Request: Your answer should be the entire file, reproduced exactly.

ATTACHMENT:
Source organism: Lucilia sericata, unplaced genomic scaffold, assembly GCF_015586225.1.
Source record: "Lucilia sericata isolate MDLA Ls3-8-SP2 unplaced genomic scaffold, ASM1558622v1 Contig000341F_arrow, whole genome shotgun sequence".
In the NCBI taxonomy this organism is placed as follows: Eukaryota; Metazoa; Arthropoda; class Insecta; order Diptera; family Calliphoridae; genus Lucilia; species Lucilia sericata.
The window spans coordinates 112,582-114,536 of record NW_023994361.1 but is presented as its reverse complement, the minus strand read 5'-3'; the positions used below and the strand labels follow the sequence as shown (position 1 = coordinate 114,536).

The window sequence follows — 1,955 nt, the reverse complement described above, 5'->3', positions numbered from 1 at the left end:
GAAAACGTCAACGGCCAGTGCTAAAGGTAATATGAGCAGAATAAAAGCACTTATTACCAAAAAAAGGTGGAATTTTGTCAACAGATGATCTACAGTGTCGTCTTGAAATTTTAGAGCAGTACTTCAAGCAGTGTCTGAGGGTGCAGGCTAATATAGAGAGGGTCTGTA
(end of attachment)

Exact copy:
Source organism: Lucilia sericata, unplaced genomic scaffold, assembly GCF_015586225.1.
Source record: "Lucilia sericata isolate MDLA Ls3-8-SP2 unplaced genomic scaffold, ASM1558622v1 Contig000341F_arrow, whole genome shotgun sequence".
In the NCBI taxonomy this organism is placed as follows: Eukaryota; Metazoa; Arthropoda; class Insecta; order Diptera; family Calliphoridae; genus Lucilia; species Lucilia sericata.
The window spans coordinates 112,582-114,536 of record NW_023994361.1 but is presented as its reverse complement, the minus strand read 5'-3'; the positions used below and the strand labels follow the sequence as shown (position 1 = coordinate 114,536).

The window sequence follows — 1,955 nt, the reverse complement described above, 5'->3', positions numbered from 1 at the left end:
GAAAACGTCAACGGCCAGTGCTAAAGGTAATATGAGCAGAATAAAAGCACTTATTACCAAAAAAAGGTGGAATTTTGTCAACAGATGATCTACAGTGTCGTCTTGAAATTTTAGAGCAGTACTTCAAGCAGTGTCTGAGGGTGCAGGCTAATATAGAGAGGGTCTGTA